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Teach your children to bake like a pro pastry chef over spring break

By Wolfgang Puck, Tribune Content Agency on

Spring break is almost here. If you have school-aged children or grandchildren, you've probably been thinking about how you'll keep them busy. Some people have booked family trips, while others have planned one-week springtime camp sessions. But for most of us, I suspect, the week winds up being a day-to-day thing, with play dates, trips to movies or museums and other one-off activities to pass the time.

With that in mind, let me suggest a perfect activity for grown-ups and kids to share; one that will yield dividends everyone can enjoy all week long and then even go on enjoying on Easter. Of course, I'm talking about baking cookies.

But not just any cookies! I'd like to share a recipe that yields some of the best chocolate chunk cookies I've ever tasted, recently dreamed up by my pastry team to serve at this year's Governors Ball following the Oscars ceremony on Feb. 24.

Since the cookies were developed and prepared in a professional kitchen, I thought I would share the recipe in a format similar to what the pros use when baking: All of the measurements here are metric. There's a good reason for that. Though there is often artistry in the way baked goods are presented, pastry making is also a science, in which precision is essential to produce the ideal results. And the metric system helps make that possible. Why? Because all of the ingredients are weighed right down to the last gram; and with 28.35 grams in 1 ounce, the metric system yields much more precise results than our old imperial measurements.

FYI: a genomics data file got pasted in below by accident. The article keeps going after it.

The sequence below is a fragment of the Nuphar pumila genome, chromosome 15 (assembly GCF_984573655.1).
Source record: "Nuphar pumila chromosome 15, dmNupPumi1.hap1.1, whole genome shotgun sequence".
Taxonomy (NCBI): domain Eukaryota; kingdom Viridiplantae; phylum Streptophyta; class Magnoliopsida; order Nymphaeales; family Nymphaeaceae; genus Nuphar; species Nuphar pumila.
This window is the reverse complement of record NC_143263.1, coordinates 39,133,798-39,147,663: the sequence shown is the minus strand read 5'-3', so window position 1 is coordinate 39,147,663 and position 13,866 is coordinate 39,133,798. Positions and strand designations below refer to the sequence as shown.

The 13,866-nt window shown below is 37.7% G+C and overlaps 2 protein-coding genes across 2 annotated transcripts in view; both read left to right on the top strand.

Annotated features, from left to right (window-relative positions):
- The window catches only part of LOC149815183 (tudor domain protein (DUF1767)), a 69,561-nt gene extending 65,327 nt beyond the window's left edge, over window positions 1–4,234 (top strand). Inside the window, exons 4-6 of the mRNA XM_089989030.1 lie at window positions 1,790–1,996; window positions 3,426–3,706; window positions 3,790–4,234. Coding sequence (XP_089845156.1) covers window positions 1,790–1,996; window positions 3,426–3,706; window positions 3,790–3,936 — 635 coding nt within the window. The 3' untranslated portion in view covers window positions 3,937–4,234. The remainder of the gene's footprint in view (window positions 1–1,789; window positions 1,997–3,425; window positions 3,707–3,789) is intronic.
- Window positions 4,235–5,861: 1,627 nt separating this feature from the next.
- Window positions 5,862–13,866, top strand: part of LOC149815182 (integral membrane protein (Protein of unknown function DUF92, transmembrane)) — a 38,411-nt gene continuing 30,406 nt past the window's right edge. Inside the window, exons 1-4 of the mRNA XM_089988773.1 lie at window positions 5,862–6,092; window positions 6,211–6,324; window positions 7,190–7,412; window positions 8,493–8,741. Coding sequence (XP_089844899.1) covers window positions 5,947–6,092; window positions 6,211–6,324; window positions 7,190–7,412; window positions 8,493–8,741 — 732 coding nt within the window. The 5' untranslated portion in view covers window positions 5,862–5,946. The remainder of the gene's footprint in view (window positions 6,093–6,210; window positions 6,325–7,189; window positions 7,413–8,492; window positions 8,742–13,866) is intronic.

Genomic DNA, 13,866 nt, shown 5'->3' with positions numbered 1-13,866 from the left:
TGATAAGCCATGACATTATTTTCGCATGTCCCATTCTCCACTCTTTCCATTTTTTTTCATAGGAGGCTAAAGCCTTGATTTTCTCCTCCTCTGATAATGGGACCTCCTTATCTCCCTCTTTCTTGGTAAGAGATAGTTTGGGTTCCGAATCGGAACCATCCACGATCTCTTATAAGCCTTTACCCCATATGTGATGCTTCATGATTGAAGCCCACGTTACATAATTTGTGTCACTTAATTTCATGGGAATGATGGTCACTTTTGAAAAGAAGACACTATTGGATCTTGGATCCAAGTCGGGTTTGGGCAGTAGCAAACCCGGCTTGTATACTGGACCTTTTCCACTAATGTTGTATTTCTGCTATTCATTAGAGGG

How do you measure that way in an American kitchen? Fortunately, countertop digital metric scales are relatively inexpensive today and can be found easily in well-stocked kitchen stores or online. Follow the manufacturer's instructions for use, practice measuring with a few ingredients, and you'll have the hang of it in no time.

While you're shopping for your scale, also look for the highest-quality chocolate for these cookies. I like the Jivara variety of milk chocolate from Valrhona, which contains 40 percent cacao solids and tastes less sweet but more chocolaty. The recipe also includes caramelized pecans that you'll find easy to make; all the easier if you prepare them in a bigger batch than you'll need just for the cookies. The rest will store well in an airtight container, to be used in a future cookie batch, sprinkled over ice cream or enjoyed as a snack.

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So there you have it: A cookie recipe that does it all, offering delicious results from a fun yet educational spring break activity that also provides dividends for your holiday dessert table!


Makes about 6 dozen cookies

266 grams (about 2 sticks plus 2 3/4 tablespoons) unsalted butter, chilled, cut into 1/2-inch (12-mm) cubes


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